Much has been written on Robert Eggers’ exemplary period piece, so I’ll keep it brief: The Witch is a quiet horror film of subtle plot machinations and subtler characterization. It takes its themes of religion, belief, and family very seriously. It’s also beautiful to look at and listen to, full of visual and aural foreboding.
8) 10 Cloverfield Lane
Dan Trachtenberg’s film is more an in-name-only spiritual successor to Cloverfield than a proper sequel, and that’s fine by me. Establishing a premise that would do Rod Serling proud, a young woman (Mary Elizabeth Winstead) finds herself in the underground bunker of a mysterious, imposing man (John Goodman), while the outside world allegedly falls victim to a catastrophic incident. The feelings of confinement and paranoia are palpable, and the characterization is strong; but the storytelling is a model of fluid efficiency, never letting the audience get ahead of the characters. Would someone throw Goodman an Oscar already?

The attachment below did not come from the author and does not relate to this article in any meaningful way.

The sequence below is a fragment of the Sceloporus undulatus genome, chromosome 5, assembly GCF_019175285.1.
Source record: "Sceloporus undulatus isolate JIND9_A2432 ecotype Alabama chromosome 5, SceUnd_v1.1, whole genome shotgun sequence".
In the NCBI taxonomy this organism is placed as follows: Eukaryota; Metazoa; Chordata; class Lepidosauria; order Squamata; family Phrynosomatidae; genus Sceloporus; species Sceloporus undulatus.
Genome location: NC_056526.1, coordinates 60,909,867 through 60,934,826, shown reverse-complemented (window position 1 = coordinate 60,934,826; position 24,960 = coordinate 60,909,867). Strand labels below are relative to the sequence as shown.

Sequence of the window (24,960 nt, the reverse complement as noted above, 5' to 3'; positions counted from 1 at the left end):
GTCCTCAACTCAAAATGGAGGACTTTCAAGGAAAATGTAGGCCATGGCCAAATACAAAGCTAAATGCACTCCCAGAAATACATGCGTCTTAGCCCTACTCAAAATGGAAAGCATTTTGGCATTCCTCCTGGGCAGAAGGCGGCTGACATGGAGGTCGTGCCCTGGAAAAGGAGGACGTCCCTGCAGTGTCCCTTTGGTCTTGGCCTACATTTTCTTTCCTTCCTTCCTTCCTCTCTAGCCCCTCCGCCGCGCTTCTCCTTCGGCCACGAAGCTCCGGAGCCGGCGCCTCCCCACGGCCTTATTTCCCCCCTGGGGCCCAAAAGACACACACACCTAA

7) The Neon Demon
One of the most divisive films of 2016 is a purposeful provocation from the always-provocative Nicolas Winding Refn. While some may see it as a shallow indulgence of the surface-level attributes of the modeling industry, it’s in these very attributes (the wallpaper in a bathroom or hotel; the angled reflections of faces in mirrors) that hint at something deeper. I’m not claiming that it’s a meticulously assembled puzzle on par with Mulholland Drive, but Demon‘s coldly fragmented nature – from its abrupt shifts in action, character, and setting – serves as a corollary to its beautiful yet eerily somnambulant protagonist, Jesse (Elle Fanning), a cipher coasting on the bent logic of her own waking nightmare.